By Sarah Carpenter with additional reporting by Victor Tence
Part-time community college instructors are asking the California Department of Finance for $100 million of the state budget. Of this amount, $75 million would be to further the conversion of part-time faculty to full-time, and $25 million would be to bolster part-time pay equity.
Part-time temporary instructors make up the majority of the faculty at California community colleges. Brad Balukjian, the Peralta Federation of Teachers part-time faculty representative, says they have the same credentials as full-time instructors, teach the same courses and are paid much less.
“You have to be a little more dedicated than maybe is fair,” Gary Hasbrouck, a part-time geography instructor at College of Alameda said, adding that he doesn’t get paid for the field trips he arranges for his class.
State law was written in 1988 to address the exploitation of part-time faculty in community colleges. The law recognized that it was less expensive to fill part-time positions than the full-time positions and stated that “the maintenance of a fully staffed, full-time faculty is an essential element of a coherent program.”
Assembly Bill 1725 set a standard that 75 percent of the hours of credit instruction at community colleges be taught by full-time instructors.
“The law is not enforced; the law is more of a goal,” said Tim Killikelly, president of the American Federation of Teachers 2121 Union. This goal has yet to be reached in California, although City College of San Francisco is one of the closest to meeting this standard each year.
Part-time temporary instructors currently make up the majority of the faculty at California community colleges, according to the California Federation of Teachers. In the Peralta Community College District, it’s 67 percent of faculty, and at City College of San Francisco, it’s about 60 percent.
Balukjian drafted a grid displaying the wage gaps between part-time and full-time instructors in the Peralta District. His idea of equity is part-timers and full-timers of the same experience level being paid the same wage for the instructional hours they perform.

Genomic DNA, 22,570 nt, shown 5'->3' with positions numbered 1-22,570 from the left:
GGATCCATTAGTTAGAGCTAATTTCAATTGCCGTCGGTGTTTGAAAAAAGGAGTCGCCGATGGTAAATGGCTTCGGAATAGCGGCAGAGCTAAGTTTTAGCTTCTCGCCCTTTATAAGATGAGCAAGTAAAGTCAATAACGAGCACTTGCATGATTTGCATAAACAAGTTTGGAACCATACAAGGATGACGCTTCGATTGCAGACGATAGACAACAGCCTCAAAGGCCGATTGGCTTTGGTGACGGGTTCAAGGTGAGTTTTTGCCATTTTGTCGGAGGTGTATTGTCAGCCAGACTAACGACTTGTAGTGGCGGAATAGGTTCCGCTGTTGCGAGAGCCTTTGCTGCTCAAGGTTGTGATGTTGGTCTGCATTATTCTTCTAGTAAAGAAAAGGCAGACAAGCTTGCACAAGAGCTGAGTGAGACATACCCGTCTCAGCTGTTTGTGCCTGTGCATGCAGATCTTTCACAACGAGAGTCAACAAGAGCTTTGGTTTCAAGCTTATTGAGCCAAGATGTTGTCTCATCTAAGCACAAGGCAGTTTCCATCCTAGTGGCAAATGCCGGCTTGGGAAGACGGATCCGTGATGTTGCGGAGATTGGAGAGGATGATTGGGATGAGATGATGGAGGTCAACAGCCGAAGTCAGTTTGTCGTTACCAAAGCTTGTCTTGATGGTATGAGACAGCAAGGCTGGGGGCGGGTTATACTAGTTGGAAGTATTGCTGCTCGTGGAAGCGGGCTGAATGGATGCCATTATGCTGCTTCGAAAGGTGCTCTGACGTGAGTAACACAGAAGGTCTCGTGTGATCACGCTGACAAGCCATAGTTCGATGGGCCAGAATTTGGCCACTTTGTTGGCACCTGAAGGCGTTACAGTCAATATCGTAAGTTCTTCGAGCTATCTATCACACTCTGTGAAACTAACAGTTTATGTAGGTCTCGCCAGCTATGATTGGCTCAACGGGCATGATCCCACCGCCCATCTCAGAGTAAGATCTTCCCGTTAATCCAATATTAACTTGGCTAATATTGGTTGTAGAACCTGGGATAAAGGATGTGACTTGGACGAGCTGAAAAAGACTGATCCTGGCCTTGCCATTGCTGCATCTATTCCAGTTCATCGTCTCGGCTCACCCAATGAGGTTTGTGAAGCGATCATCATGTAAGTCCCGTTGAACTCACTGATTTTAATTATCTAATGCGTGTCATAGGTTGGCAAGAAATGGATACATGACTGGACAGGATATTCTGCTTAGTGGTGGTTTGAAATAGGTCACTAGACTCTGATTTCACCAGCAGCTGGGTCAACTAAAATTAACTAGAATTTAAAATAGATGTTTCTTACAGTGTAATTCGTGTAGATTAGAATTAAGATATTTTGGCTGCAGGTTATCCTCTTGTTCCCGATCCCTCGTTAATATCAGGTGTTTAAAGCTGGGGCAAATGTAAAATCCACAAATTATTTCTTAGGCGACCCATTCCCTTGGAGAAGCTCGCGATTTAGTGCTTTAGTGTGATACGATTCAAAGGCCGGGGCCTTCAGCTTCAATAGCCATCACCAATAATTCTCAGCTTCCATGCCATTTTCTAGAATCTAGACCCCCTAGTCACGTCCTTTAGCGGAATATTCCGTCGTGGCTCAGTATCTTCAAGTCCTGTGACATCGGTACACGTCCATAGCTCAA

The state law deems part-time instruction “appropriate and necessary,” especially in vocational schools where instructors may already have a job in the field and are teaching on the side.
Zev Kvitky, California Federation of Teachers field representative, said that the heavy reliance on part-time instruction is part of the “casualization of teaching.” He worries that teaching is now part of the gig economy, wherein people stitch together multiple jobs to be the equivalent of a full-time job.
For Balukjian, this is all too true. He teaches in multiple districts throughout the Bay Area, making him essentially a full-time teacher. But since he doesn’t teach full-time in a single district, he doesn’t get all the benefits. The health insurance he qualifies for in the Peralta District is three times as expensive as the Obamacare he qualifies for.
“It hurts students to have this problem,” Balukjian said. “Now two thirds of our faculty are demoralized and stressed out and having a hard time making a living which makes it harder for them to teach.”
The letters to the California Finance Department Director Michael Cohen are being circulated by the California Federation of Teachers. Balukjian has been asking faculty and students to sign copies of the letter and hopes to have an electronic version available soon. He plans to deliver the letters Dec. 15.
Governor Jerry Brown will present his 2018-2019 budget proposal on Jan. 10. Getting the budget to reflect the requested allotment toward part-time faculty wage equity “will be an uphill battle,” Bryan Ha, California Federation of Teachers legislative advocate, said.
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